Community Spotlight

What is Emotional Hygiene Coaching?

Lumia alum Carey Averbook discusses Emotional Hygiene Coaching: what it is, how it works, and methods for incorporating it into your coaching practice.

Guest blog by Carey Averbook

Carey Averbook

​​Carey (she/they) comes from a long line of Ashkenazi Jews who came to this continent while escaping pogroms in Eastern Europe. She has studied well-being across cultures and disciplines for over a decade. They are a Ways of Being Coach because they believe that different ways of being aren’t only possible, but necessary.

She has trained as a coach with Lumia Coaching, The Westfeldt Institute for Emotional Hygiene, The Compass, and is pursuing an ACC credential with the International Coach Federation. They went through a one-year ceremonial Tree of Life adulthood initiation and she is anchored by mentors and elders in her work and in her life. She continues to bridge her coach training with wisdom from her Jewish lineage through practicing and studying Earth-Based Judaism and Hebrew Priestessing.

Carey Averbook is a 2020 graduate of the Lumia Coaching Intensive. You can follow her work on Instagram @waysofbeingcoach or by visiting

Emotional Hygiene: What It Is, And How to Incorporate It Into Your Coaching Practice

Emotional Hygiene changed my life, first as a client and now as a coach practitioner. 

As I’ve experimented in working with a variety of coaches, something I discovered is that a traditional (and modernist, patriarchal, capitalist) coaching focus on “making plans” and “taking action” isn’t often the approach I need in order to move forward. In fact, this over-emphasis on goal attainment has had the opposite effect. 

It took time for me to recognize that this form of coaching was minimally effective because it was only addressing the layer of my survival patterns. Rather than forging ahead in an effort to achieve measurable outcomes, I needed to slow down. To learn more about the root of my blocks in the present moment. To learn about what was happening out of my conscious awareness.

Ironically, slowing down to go deep and transform at the roots helped me make conscious change, fast. This is because I was actually addressing the roots layers of my blocks AND I was meeting myself, my nervous system, my developmental parts, and my brain right where I was, greeting myself and re-relationing myself with love and clear sight.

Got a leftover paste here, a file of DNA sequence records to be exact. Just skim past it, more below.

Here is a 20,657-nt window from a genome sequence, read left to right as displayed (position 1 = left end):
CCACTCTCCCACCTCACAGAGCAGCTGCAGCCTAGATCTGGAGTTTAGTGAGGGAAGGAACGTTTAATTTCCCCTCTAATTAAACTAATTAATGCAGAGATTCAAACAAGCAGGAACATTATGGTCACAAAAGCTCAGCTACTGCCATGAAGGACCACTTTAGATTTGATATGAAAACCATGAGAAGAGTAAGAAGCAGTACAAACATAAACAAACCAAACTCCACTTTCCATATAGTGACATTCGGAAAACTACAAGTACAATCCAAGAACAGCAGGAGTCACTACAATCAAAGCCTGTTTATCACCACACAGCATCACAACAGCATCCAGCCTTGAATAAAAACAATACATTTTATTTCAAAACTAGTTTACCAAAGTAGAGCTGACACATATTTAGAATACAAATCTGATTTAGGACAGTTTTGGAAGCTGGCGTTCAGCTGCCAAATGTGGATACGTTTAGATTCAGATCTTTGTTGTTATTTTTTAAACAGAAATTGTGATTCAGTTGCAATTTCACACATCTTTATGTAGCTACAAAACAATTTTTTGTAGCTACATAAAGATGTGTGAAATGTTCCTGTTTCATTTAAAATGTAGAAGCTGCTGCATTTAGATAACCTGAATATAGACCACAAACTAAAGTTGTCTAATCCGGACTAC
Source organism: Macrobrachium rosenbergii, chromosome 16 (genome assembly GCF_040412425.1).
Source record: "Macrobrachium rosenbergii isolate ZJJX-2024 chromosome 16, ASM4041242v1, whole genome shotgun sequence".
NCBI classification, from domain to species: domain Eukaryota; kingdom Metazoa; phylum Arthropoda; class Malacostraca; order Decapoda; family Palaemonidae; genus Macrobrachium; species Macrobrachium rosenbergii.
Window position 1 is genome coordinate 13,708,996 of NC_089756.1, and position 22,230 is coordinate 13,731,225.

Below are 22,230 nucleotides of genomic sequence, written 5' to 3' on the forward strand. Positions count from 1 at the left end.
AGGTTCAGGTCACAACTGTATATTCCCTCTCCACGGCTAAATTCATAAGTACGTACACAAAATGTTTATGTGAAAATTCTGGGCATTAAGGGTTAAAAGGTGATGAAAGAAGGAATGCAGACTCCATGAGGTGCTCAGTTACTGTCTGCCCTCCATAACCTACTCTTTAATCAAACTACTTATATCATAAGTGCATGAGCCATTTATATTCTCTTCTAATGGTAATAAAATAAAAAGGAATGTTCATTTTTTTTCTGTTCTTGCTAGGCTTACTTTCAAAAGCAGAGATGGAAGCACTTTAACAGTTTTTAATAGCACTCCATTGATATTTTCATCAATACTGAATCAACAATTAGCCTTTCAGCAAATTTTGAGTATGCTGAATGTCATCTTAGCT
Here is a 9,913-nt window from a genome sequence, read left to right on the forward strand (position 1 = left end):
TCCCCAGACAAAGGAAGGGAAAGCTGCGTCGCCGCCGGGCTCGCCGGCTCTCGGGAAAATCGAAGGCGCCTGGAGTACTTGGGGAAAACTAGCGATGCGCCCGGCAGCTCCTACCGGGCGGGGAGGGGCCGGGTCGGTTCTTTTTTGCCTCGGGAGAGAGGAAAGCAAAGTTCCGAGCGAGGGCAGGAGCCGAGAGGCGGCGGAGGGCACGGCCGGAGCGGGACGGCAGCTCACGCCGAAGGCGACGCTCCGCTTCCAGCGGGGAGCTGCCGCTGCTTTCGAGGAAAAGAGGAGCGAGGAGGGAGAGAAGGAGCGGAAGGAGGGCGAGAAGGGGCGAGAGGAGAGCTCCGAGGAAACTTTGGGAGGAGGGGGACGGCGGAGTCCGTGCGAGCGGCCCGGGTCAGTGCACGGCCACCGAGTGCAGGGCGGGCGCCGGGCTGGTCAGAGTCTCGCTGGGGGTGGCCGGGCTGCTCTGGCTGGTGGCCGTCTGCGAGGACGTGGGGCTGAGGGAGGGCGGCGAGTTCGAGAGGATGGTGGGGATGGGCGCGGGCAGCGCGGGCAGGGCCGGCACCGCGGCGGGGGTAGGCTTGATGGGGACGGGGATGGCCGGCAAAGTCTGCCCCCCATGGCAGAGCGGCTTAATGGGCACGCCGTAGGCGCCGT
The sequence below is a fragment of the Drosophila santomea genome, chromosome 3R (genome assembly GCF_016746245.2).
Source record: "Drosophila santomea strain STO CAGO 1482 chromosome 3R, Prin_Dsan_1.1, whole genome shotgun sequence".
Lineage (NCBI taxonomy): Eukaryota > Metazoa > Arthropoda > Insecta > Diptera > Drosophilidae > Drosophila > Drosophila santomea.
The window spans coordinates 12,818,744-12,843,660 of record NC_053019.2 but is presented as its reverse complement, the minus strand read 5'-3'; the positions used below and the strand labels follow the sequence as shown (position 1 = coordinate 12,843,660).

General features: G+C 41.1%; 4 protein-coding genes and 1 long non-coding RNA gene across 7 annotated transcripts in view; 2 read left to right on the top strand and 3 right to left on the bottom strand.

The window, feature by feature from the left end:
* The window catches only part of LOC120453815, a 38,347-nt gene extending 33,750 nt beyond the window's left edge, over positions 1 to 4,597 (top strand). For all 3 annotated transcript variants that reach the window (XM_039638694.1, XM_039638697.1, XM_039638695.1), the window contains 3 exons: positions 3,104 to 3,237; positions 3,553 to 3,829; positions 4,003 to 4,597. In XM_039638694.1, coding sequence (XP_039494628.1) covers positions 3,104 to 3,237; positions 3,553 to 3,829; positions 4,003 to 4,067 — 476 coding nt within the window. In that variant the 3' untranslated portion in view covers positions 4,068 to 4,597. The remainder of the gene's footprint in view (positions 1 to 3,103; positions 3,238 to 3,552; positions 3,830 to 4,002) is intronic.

With Emotional Hygiene, I learned about what was happening outside of my awareness that was self-sabotaging.This in turn has brought into my awareness those thoughts, reactions, and behaviors that had been happening unconsciously and automatically. With this awareness, I began to develop practices for new patterns, behaviors, beliefs, and ways of being.

I call my coaching practice Ways of Being Coaching because I believe that different ways of being aren’t only possible, but necessary for the times we live in. We’ve lost and forgotten so much of how to be human and, specifically, how to become emotionally developed adults. 

What do I mean by emotionally developed adulthood? 

A well developed adult is someone who takes responsibility for their emotions and behaviors at both the conscious and unconscious level. Sounds simple enough in theory, but challenging for most of us in practice. We live in a fragmented time, without many models available in the dominant culture of high functioning self-responsibility. 

A well developed adult knows how to parent themself by taking responsibility for meeting their own needs. They don't expect anyone else to attend to those needs on their behalf (unless there is conscious consent or agreement). 

A well developed adult practices self-awareness, self-regulation, healthy and actuating use of one’s anger tool, an ability to “be with” one’s fear, capacity to turn towards and spend time with one’s pain, hurting well (grieving, being sad), experiencing unencumbered joy and play without guilt or shame, healthy boundary management and self-protection, not waiting to be saved or validated by others, and being empowered in the driver’s seat of their life, not in the passenger’s seat.